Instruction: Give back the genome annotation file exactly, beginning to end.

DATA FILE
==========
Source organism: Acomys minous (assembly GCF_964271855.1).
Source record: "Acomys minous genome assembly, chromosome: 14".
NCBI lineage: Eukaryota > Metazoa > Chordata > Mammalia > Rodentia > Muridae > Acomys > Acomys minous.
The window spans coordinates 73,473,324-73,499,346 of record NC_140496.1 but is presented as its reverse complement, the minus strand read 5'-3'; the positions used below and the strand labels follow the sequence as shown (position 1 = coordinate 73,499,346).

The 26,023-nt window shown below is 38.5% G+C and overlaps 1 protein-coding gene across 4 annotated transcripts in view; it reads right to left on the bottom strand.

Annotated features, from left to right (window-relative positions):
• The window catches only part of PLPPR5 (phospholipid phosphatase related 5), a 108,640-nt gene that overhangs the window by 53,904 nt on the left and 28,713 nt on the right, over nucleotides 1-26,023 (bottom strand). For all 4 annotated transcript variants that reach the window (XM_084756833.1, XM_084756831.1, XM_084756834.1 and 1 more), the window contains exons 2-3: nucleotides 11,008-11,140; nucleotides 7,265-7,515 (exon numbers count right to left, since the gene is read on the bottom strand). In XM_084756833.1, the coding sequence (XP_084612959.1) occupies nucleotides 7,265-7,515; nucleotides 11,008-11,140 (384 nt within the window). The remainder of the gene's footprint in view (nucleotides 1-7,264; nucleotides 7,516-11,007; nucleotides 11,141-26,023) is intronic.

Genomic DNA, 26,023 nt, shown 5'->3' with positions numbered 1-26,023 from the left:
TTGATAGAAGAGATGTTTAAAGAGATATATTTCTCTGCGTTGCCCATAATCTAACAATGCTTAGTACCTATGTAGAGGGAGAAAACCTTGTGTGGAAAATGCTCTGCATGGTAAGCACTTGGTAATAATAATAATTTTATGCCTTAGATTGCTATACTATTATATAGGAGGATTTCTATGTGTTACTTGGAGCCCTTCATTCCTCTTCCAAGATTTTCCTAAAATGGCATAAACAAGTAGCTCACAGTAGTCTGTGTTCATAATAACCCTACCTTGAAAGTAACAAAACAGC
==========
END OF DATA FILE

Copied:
Source organism: Acomys minous (assembly GCF_964271855.1).
Source record: "Acomys minous genome assembly, chromosome: 14".
NCBI lineage: Eukaryota > Metazoa > Chordata > Mammalia > Rodentia > Muridae > Acomys > Acomys minous.
The window spans coordinates 73,473,324-73,499,346 of record NC_140496.1 but is presented as its reverse complement, the minus strand read 5'-3'; the positions used below and the strand labels follow the sequence as shown (position 1 = coordinate 73,499,346).

The 26,023-nt window shown below is 38.5% G+C and overlaps 1 protein-coding gene across 4 annotated transcripts in view; it reads right to left on the bottom strand.

Annotated features, from left to right (window-relative positions):
• The window catches only part of PLPPR5 (phospholipid phosphatase related 5), a 108,640-nt gene that overhangs the window by 53,904 nt on the left and 28,713 nt on the right, over nucleotides 1-26,023 (bottom strand). For all 4 annotated transcript variants that reach the window (XM_084756833.1, XM_084756831.1, XM_084756834.1 and 1 more), the window contains exons 2-3: nucleotides 11,008-11,140; nucleotides 7,265-7,515 (exon numbers count right to left, since the gene is read on the bottom strand). In XM_084756833.1, the coding sequence (XP_084612959.1) occupies nucleotides 7,265-7,515; nucleotides 11,008-11,140 (384 nt within the window). The remainder of the gene's footprint in view (nucleotides 1-7,264; nucleotides 7,516-11,007; nucleotides 11,141-26,023) is intronic.

Genomic DNA, 26,023 nt, shown 5'->3' with positions numbered 1-26,023 from the left:
TTGATAGAAGAGATGTTTAAAGAGATATATTTCTCTGCGTTGCCCATAATCTAACAATGCTTAGTACCTATGTAGAGGGAGAAAACCTTGTGTGGAAAATGCTCTGCATGGTAAGCACTTGGTAATAATAATAATTTTATGCCTTAGATTGCTATACTATTATATAGGAGGATTTCTATGTGTTACTTGGAGCCCTTCATTCCTCTTCCAAGATTTTCCTAAAATGGCATAAACAAGTAGCTCACAGTAGTCTGTGTTCATAATAACCCTACCTTGAAAGTAACAAAACAGC